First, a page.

Years ago a friend, also a wheelchair user, and I went to Disney. We were told that they no longer allowed folks in wheelchairs to go to the front of the line on rides because people had abused that rule. Apparently some rented wheelchairs or some such thing so they could get into rides more quickly.
As a result, we found ourselves at times on steep ramps, with my friend clutching onto the railing and, because I didn't have the grip, putting her chair behind mine so I wouldn't go backwards into the folks behind us in line, who kept standing right behind us, oblivious of the effect of gravity on a wheelchair. It was both exhausting and unpleasant for both of us.
Every now and then, a youthful employee would see us on line and gesture for us to go to a flat spot in line where we could wait out an equivalent amount of time, whispering "I can tell those chairs aren't rented".
"Yeah," my friend muttered at one point. "And neither are our disabilities."
Yesterday, as I crawled into my van twice - and had to use a manual chair for a short trip- because the van accessible handicap parking was all taken, I thought about all the assumptions our society has about so called special treatment. I thought about it when I got home to discover that my power strip wasn't working and I had no lights or a way to recharge my laptop without, once again, crawling around and attaching duct tape so I could manage to plug in things until Meredith could get over.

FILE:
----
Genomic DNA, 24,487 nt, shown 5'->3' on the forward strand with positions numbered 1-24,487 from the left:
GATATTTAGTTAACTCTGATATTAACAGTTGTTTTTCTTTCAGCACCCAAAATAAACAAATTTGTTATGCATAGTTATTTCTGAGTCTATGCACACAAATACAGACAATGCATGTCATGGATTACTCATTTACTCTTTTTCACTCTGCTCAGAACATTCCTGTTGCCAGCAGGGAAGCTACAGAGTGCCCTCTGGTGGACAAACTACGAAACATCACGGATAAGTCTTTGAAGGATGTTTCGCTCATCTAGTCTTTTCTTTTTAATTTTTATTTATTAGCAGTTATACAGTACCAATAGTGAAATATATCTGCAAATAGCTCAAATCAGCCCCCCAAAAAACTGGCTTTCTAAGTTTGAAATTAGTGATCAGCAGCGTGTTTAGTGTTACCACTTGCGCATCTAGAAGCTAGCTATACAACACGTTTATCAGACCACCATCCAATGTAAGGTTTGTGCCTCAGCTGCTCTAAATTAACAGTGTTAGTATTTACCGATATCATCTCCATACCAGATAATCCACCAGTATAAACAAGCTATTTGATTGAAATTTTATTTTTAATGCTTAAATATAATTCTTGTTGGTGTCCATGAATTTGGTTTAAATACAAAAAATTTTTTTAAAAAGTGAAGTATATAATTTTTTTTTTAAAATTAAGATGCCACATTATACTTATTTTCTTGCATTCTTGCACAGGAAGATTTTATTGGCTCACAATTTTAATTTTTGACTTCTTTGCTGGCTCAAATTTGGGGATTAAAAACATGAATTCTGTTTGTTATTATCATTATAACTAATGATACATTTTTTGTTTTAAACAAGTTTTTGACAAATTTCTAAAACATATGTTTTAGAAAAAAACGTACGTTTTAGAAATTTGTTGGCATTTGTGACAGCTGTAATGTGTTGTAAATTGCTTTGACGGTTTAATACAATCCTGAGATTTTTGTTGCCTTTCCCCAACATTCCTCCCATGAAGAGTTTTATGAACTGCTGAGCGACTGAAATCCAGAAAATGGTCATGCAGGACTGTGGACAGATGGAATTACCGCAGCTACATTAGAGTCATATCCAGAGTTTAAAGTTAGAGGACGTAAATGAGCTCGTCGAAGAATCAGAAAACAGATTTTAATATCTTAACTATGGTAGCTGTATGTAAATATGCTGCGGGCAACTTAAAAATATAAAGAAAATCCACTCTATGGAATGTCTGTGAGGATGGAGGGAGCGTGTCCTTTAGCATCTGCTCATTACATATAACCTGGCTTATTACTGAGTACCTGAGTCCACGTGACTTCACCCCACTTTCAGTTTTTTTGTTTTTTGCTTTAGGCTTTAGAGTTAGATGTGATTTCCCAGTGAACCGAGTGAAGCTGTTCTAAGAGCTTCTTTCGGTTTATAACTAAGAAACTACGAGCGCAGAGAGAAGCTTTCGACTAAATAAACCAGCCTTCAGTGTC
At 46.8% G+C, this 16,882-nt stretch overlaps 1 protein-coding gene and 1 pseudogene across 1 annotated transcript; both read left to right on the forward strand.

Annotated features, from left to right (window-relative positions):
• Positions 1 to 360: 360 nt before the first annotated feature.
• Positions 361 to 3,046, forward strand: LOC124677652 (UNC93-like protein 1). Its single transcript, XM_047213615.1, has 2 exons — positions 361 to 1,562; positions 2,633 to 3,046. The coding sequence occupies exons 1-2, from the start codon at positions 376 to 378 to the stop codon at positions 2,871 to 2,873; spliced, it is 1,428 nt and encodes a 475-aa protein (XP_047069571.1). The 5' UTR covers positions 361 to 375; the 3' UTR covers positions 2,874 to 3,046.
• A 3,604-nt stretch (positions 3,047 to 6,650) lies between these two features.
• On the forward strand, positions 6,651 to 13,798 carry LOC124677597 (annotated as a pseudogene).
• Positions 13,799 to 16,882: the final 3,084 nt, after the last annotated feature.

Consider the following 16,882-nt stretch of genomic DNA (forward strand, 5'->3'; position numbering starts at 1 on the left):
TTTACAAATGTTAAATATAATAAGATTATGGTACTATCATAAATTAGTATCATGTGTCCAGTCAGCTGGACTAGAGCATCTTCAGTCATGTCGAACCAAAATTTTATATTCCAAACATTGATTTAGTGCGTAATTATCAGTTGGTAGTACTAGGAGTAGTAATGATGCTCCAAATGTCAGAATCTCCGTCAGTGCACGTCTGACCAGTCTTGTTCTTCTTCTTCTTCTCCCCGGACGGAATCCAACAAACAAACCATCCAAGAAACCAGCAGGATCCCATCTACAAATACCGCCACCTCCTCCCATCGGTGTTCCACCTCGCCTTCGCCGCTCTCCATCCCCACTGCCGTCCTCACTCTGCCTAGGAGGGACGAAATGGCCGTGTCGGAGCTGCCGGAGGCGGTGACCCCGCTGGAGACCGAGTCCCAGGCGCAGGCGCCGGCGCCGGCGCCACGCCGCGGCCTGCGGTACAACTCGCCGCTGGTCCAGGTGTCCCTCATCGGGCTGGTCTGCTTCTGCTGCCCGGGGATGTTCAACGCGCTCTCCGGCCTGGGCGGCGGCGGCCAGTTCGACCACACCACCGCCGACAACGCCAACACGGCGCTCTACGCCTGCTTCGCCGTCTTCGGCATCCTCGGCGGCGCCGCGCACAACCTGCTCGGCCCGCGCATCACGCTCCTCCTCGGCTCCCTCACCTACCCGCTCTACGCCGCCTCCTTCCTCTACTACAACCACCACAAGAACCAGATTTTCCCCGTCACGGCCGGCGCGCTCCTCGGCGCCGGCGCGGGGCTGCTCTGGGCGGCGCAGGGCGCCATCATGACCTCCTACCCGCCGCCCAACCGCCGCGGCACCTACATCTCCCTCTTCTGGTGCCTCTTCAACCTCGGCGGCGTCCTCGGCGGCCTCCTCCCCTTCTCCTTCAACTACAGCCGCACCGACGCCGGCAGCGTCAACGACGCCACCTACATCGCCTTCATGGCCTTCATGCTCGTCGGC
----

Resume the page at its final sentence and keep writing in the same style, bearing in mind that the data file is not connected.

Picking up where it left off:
I've determined it's rather like April Fools day, this special treatment myth. The idea that leveling the playing field by giving you a larger spot to park so you can actually get out of your car with your wheelchair is something people envy seems like a bit of a joke when you need it to get out of your car. The fact that letting someone go to a flat spot in line because the line is on a steep hill and that means clinging to a rail for life for a half hour or more otherwise is seen as a way of "getting around a rule" is, at the least, odd. (Very interesting how no one who protested us leaving the line ever found out we just waited around on flat ground the same amount of time as others, but assumed we were put in front without waiting.)
Don't get me wrong. When people go out of their way to make special accommodations, I'm grateful to them for their time and graciousness. But it's the way it's seen by others that needs to change.
Until it does, getting any special treatment will continue to have such a downside that it may outweigh its benefits. Which is why crawling carries its own dignity at times that maybe the nondisabled don't understand.